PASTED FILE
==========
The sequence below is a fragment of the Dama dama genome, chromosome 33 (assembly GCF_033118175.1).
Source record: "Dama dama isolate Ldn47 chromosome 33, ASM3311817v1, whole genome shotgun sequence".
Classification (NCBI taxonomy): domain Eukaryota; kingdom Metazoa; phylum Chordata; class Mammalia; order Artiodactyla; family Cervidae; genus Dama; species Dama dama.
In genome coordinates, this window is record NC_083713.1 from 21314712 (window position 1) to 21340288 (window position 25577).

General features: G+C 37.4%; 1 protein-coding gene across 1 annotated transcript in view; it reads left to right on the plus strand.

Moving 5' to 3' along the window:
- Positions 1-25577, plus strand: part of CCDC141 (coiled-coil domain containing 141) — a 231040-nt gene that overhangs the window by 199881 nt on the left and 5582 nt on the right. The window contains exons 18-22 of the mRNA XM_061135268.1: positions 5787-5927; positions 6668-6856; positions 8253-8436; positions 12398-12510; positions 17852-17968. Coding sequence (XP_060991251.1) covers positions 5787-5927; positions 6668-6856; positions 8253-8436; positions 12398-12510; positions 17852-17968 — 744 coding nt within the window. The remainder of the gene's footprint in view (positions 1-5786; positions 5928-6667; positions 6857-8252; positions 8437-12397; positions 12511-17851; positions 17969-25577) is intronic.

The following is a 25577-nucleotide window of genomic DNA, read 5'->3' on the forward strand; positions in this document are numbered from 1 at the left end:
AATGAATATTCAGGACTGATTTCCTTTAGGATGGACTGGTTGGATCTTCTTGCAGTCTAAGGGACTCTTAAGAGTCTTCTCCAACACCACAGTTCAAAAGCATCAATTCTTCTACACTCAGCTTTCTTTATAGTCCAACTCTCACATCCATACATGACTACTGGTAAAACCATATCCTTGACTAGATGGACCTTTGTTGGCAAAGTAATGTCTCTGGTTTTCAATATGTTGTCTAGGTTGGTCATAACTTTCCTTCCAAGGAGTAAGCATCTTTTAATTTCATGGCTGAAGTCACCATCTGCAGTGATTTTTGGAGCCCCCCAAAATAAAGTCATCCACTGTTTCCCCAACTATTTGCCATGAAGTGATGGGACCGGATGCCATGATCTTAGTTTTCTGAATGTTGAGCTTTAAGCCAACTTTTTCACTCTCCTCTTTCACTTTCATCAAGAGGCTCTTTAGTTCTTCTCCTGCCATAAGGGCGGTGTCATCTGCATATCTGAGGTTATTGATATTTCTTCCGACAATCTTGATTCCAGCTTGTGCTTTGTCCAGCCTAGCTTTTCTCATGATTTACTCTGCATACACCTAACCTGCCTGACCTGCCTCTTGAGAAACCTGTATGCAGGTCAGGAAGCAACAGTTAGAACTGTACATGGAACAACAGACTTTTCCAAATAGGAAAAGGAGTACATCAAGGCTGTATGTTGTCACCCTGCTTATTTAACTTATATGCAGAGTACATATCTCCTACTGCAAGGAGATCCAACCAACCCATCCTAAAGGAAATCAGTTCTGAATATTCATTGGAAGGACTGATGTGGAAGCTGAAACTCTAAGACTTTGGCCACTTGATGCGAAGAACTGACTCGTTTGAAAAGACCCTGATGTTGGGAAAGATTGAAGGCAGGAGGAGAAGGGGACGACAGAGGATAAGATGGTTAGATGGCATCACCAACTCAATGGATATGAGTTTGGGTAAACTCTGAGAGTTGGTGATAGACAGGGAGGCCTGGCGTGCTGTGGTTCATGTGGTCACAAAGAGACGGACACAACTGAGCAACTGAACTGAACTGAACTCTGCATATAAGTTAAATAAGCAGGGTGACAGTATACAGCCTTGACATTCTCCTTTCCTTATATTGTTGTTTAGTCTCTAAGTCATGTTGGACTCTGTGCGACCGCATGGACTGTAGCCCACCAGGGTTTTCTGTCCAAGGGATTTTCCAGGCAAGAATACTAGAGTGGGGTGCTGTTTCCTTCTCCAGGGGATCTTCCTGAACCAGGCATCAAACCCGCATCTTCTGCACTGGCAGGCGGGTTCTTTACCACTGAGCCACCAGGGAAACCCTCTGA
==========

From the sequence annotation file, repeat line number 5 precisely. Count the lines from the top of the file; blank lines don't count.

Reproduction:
General features: G+C 37.4%; 1 protein-coding gene across 1 annotated transcript in view; it reads left to right on the plus strand.